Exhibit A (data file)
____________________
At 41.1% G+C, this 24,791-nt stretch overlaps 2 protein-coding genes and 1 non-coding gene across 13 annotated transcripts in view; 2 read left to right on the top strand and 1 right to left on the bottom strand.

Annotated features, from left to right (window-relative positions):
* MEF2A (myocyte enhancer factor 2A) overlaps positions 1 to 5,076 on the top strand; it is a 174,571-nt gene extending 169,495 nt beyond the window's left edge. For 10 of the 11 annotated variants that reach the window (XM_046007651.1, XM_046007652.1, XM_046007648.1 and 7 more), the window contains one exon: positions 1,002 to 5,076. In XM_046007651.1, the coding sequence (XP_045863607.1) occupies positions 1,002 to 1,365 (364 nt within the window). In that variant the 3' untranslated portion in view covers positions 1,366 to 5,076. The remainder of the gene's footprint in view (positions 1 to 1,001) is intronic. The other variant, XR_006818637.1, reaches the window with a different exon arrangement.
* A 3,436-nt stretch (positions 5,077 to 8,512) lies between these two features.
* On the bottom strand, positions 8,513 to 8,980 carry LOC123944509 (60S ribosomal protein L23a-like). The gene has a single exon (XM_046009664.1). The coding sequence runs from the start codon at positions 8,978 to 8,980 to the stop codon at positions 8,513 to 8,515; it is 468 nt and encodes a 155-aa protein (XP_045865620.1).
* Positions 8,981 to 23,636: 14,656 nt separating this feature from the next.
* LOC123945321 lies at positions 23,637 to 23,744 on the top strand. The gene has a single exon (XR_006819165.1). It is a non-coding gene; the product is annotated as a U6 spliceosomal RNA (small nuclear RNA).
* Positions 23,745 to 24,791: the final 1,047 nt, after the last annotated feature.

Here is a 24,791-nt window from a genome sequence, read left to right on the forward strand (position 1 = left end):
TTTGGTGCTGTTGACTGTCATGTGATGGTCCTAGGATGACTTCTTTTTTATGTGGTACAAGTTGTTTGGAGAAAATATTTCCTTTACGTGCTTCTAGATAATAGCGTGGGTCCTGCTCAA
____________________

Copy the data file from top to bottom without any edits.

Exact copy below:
At 41.1% G+C, this 24,791-nt stretch overlaps 2 protein-coding genes and 1 non-coding gene across 13 annotated transcripts in view; 2 read left to right on the top strand and 1 right to left on the bottom strand.

Annotated features, from left to right (window-relative positions):
* MEF2A (myocyte enhancer factor 2A) overlaps positions 1 to 5,076 on the top strand; it is a 174,571-nt gene extending 169,495 nt beyond the window's left edge. For 10 of the 11 annotated variants that reach the window (XM_046007651.1, XM_046007652.1, XM_046007648.1 and 7 more), the window contains one exon: positions 1,002 to 5,076. In XM_046007651.1, the coding sequence (XP_045863607.1) occupies positions 1,002 to 1,365 (364 nt within the window). In that variant the 3' untranslated portion in view covers positions 1,366 to 5,076. The remainder of the gene's footprint in view (positions 1 to 1,001) is intronic. The other variant, XR_006818637.1, reaches the window with a different exon arrangement.
* A 3,436-nt stretch (positions 5,077 to 8,512) lies between these two features.
* On the bottom strand, positions 8,513 to 8,980 carry LOC123944509 (60S ribosomal protein L23a-like). The gene has a single exon (XM_046009664.1). The coding sequence runs from the start codon at positions 8,978 to 8,980 to the stop codon at positions 8,513 to 8,515; it is 468 nt and encodes a 155-aa protein (XP_045865620.1).
* Positions 8,981 to 23,636: 14,656 nt separating this feature from the next.
* LOC123945321 lies at positions 23,637 to 23,744 on the top strand. The gene has a single exon (XR_006819165.1). It is a non-coding gene; the product is annotated as a U6 spliceosomal RNA (small nuclear RNA).
* Positions 23,745 to 24,791: the final 1,047 nt, after the last annotated feature.

Here is a 24,791-nt window from a genome sequence, read left to right on the forward strand (position 1 = left end):
TTTGGTGCTGTTGACTGTCATGTGATGGTCCTAGGATGACTTCTTTTTTATGTGGTACAAGTTGTTTGGAGAAAATATTTCCTTTACGTGCTTCTAGATAATAGCGTGGGTCCTGCTCAA